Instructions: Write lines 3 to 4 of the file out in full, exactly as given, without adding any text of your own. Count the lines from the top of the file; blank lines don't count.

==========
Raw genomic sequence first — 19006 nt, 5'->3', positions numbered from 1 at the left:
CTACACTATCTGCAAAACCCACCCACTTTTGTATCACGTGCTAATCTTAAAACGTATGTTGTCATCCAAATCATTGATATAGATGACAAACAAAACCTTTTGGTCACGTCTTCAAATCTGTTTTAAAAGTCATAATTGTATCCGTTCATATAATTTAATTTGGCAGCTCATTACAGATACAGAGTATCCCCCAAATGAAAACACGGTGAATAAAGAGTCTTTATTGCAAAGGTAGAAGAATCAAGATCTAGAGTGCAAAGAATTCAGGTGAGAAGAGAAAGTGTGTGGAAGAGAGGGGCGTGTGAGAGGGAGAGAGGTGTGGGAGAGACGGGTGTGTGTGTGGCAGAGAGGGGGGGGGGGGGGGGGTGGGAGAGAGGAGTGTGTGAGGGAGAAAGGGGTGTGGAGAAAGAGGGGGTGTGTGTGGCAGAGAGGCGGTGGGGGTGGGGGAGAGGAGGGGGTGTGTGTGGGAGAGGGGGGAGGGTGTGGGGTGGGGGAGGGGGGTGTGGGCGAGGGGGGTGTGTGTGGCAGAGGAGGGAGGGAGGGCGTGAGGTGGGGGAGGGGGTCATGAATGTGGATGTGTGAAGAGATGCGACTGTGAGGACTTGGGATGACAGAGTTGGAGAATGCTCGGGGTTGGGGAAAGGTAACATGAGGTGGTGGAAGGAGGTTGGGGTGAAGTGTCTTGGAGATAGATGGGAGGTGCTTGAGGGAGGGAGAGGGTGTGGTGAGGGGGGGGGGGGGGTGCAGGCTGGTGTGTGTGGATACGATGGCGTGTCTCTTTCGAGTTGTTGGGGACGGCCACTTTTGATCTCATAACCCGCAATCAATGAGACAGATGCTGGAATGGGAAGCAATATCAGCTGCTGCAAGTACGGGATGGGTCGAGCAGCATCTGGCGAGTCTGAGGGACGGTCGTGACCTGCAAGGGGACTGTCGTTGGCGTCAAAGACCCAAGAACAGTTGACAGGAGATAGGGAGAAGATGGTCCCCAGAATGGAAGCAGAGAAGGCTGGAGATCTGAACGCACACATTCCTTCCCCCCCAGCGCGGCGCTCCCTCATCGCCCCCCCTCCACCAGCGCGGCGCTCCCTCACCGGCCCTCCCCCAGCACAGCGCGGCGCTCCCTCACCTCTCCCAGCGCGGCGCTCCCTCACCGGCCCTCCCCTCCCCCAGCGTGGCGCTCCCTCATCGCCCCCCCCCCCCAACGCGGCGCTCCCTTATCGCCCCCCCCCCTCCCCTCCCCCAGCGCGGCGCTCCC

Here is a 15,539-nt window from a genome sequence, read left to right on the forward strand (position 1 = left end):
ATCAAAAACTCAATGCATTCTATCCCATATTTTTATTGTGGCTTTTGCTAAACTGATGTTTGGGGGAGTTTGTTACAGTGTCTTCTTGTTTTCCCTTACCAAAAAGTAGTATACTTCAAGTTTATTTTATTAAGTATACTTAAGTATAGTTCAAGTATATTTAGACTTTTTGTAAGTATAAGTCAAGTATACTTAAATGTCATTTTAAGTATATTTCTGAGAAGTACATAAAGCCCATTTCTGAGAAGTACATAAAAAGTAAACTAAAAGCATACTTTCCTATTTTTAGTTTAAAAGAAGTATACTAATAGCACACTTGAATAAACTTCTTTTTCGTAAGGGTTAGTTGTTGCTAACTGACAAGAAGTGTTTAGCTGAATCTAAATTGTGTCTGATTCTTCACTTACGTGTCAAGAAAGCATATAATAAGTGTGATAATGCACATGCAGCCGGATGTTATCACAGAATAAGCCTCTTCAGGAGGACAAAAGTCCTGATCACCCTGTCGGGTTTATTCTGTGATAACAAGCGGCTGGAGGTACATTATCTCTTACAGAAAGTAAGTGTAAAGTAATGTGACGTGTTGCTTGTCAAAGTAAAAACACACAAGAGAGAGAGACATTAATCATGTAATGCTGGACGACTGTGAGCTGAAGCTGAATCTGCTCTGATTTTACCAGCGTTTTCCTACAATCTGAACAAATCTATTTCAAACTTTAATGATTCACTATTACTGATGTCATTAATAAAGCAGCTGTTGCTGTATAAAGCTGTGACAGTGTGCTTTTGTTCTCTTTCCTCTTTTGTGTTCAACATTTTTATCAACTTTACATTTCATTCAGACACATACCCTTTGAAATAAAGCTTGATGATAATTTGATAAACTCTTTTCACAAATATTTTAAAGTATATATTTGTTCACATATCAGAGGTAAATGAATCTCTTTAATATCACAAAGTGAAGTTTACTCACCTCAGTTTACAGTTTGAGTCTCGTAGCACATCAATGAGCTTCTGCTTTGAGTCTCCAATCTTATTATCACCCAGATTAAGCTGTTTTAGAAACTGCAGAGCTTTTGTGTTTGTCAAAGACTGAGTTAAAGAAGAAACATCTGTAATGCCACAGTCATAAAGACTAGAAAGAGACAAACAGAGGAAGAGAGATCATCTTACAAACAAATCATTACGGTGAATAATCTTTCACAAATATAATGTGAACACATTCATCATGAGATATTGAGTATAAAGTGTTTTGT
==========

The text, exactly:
Here is a 15,539-nt window from a genome sequence, read left to right on the forward strand (position 1 = left end):
ATCAAAAACTCAATGCATTCTATCCCATATTTTTATTGTGGCTTTTGCTAAACTGATGTTTGGGGGAGTTTGTTACAGTGTCTTCTTGTTTTCCCTTACCAAAAAGTAGTATACTTCAAGTTTATTTTATTAAGTATACTTAAGTATAGTTCAAGTATATTTAGACTTTTTGTAAGTATAAGTCAAGTATACTTAAATGTCATTTTAAGTATATTTCTGAGAAGTACATAAAGCCCATTTCTGAGAAGTACATAAAAAGTAAACTAAAAGCATACTTTCCTATTTTTAGTTTAAAAGAAGTATACTAATAGCACACTTGAATAAACTTCTTTTTCGTAAGGGTTAGTTGTTGCTAACTGACAAGAAGTGTTTAGCTGAATCTAAATTGTGTCTGATTCTTCACTTACGTGTCAAGAAAGCATATAATAAGTGTGATAATGCACATGCAGCCGGATGTTATCACAGAATAAGCCTCTTCAGGAGGACAAAAGTCCTGATCACCCTGTCGGGTTTATTCTGTGATAACAAGCGGCTGGAGGTACATTATCTCTTACAGAAAGTAAGTGTAAAGTAATGTGACGTGTTGCTTGTCAAAGTAAAAACACACAAGAGAGAGAGACATTAATCATGTAATGCTGGACGACTGTGAGCTGAAGCTGAATCTGCTCTGATTTTACCAGCGTTTTCCTACAATCTGAACAAATCTATTTCAAACTTTAATGATTCACTATTACTGATGTCATTAATAAAGCAGCTGTTGCTGTATAAAGCTGTGACAGTGTGCTTTTGTTCTCTTTCCTCTTTTGTGTTCAACATTTTTATCAACTTTACATTTCATTCAGACACATACCCTTTGAAATAAAGCTTGATGATAATTTGATAAACTCTTTTCACAAATATTTTAAAGTATATATTTGTTCACATATCAGAGGTAAATGAATCTCTTTAATATCACAAAGTGAAGTTTACTCACCTCAGTTTACAGTTTGAGTCTCGTAGCACATCAATGAGCTTCTGCTTTGAGTCTCCAATCTTATTATCACCCAGATTAAGCTGTTTTAGAAACTGCAGAGCTTTTGTGTTTGTCAAAGACTGAGTTAAAGAAGAAACATCTGTAATGCCACAGTCATAAAGACTAGAAAGAGACAAACAGAGGAAGAGAGATCATCTTACAAACAAATCATTACGGTGAATAATCTTTCACAAATATAATGTGAACACATTCATCATGAGATATTGAGTATAAAGTGTTTTGT